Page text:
Show more Multistage linear selection indices select individual traits available at different times or stages and are applied mainly in animals and tree breeding, where the traits under consideration become evident at different ages. The main indices are: the unrestricted, the restricted, and the predetermined proportional gain selection index. The restricted and predetermined proportional gain indices allow null and predetermined restrictions to be imposed on the trait expected genetic gain (or multi-trait selection response) values, whereas the rest of the traits remain changed without any restriction. The three indices can use phenotypic, genomic, or both sets of information to predict the unobservable net genetic merit values of the candidates for selection and all of them maximize the selection response, the expected genetic gain for each trait, have maximum accuracy, are the best predictor of the net genetic merit, and provide the breeder with an objective rule for evaluating and selecting several traits simultaneously. The theory of the foregoing indices is based on the independent culling method and on the linear phenotypic selection index, and is described in this chapter in the phenotypic and genomic selection context. Their theoretical results are validated in a two-stage breeding selection scheme using real and simulated data.Show more Publication - Chapter 7. Linear phenotypic eigen selection index methods(Springer, 2018) Cerón-Rojas, J.J.; Crossa, J.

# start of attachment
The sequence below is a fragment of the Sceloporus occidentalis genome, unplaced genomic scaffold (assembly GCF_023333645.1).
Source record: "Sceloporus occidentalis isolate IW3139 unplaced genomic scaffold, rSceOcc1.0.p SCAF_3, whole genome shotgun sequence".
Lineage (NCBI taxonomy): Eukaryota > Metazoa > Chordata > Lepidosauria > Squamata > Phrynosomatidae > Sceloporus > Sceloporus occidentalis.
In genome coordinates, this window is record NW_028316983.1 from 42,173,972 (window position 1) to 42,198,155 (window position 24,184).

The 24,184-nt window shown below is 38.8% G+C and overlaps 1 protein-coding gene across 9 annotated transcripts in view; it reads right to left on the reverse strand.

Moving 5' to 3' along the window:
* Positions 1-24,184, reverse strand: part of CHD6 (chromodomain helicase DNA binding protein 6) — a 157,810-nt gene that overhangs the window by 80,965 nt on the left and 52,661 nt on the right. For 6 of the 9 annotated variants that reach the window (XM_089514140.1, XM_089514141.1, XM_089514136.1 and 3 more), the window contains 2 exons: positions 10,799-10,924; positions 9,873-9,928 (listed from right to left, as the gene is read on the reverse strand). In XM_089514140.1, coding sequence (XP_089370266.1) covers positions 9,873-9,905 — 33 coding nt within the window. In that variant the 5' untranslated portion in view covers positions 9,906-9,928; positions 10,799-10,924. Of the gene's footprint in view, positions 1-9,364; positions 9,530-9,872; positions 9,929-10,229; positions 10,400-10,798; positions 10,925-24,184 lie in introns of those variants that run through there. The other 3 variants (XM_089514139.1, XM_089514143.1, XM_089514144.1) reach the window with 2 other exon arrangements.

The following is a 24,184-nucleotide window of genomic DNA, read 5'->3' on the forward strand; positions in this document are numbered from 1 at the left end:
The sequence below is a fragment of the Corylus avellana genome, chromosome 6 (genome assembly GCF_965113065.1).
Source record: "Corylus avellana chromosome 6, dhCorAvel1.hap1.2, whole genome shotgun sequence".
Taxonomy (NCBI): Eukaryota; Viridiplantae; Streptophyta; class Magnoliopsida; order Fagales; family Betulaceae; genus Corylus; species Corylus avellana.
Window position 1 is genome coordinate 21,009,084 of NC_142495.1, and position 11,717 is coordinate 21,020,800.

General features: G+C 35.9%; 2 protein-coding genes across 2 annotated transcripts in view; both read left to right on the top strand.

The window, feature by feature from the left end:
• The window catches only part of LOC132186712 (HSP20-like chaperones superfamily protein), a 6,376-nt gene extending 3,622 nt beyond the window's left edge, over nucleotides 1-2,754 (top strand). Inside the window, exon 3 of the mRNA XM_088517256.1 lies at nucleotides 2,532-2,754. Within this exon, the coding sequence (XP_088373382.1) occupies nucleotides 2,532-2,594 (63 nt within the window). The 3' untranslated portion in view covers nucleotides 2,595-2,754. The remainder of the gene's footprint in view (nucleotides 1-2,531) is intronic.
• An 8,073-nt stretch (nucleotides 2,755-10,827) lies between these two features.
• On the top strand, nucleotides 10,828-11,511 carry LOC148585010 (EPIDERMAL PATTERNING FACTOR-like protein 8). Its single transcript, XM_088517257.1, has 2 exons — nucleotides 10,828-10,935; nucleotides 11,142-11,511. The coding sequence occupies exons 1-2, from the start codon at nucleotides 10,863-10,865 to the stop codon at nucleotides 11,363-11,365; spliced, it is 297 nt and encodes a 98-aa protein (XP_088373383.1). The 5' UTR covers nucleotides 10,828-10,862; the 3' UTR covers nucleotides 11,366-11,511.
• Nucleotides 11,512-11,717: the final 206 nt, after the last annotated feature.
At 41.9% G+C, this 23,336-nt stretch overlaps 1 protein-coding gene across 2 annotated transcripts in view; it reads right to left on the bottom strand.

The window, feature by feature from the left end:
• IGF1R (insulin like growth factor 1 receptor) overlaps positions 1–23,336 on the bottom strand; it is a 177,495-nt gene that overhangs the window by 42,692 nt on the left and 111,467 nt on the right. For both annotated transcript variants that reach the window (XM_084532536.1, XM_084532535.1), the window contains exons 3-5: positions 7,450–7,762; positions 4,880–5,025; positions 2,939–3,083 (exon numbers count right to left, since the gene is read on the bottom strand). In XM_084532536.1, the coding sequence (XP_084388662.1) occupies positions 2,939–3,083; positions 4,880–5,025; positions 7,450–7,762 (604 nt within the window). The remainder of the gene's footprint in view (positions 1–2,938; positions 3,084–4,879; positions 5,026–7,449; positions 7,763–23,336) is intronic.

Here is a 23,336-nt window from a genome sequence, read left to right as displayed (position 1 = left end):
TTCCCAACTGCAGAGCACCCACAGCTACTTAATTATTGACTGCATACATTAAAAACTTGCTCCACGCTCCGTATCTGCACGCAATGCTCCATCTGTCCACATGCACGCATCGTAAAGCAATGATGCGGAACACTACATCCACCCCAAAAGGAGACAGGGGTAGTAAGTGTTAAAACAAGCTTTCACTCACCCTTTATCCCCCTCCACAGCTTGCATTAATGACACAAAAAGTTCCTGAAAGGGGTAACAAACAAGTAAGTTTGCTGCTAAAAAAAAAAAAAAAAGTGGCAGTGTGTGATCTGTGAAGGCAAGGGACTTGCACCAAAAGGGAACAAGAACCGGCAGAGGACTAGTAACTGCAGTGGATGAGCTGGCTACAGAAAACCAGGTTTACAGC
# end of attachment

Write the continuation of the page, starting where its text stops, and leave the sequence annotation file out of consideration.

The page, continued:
Show more Based on the canonical correlation, on the singular value decomposition (SVD), and on the linear phenotypic selection indices theory, we describe the eigen selection index method (ESIM), the restricted ESIM (RESIM), and the predetermined proportional gain ESIM (PPG-ESIM), which use only phenotypic information to predict the net genetic merit. The ESIM is an unrestricted linear selection index, but the RESIM and PPG-ESIM are linear selection indices that allow null and predetermined restrictions respectively to be imposed on the expected genetic gains of some traits, whereas the rest remain without any restrictions. The aims of the three indices are to predict the unobservable net genetic merit values of the candidates for selection, maximize the selection response, and the accuracy, and provide the breeder with an objective rule for evaluating and selecting several traits simultaneously. Their main characteristics are: they do not require the economic weights to be known, the first multi-trait heritability eigenvector is used as its vector of coefficients; and because of the properties associated with eigen analysis, it is possible to use the theory of similar matrices to change the direction and proportion of the expected genetic gain values without affecting the accuracy. We describe the foregoing three indices and validate their theoretical results using real and simulated data.Show more Publication - Chapter 10. Stochastic simulation of four linear phenotypic selection indices(Springer, 2018) Crossa, J.; Burgueño, J.; Toledo, F.H.; Cerón-Rojas, J.J.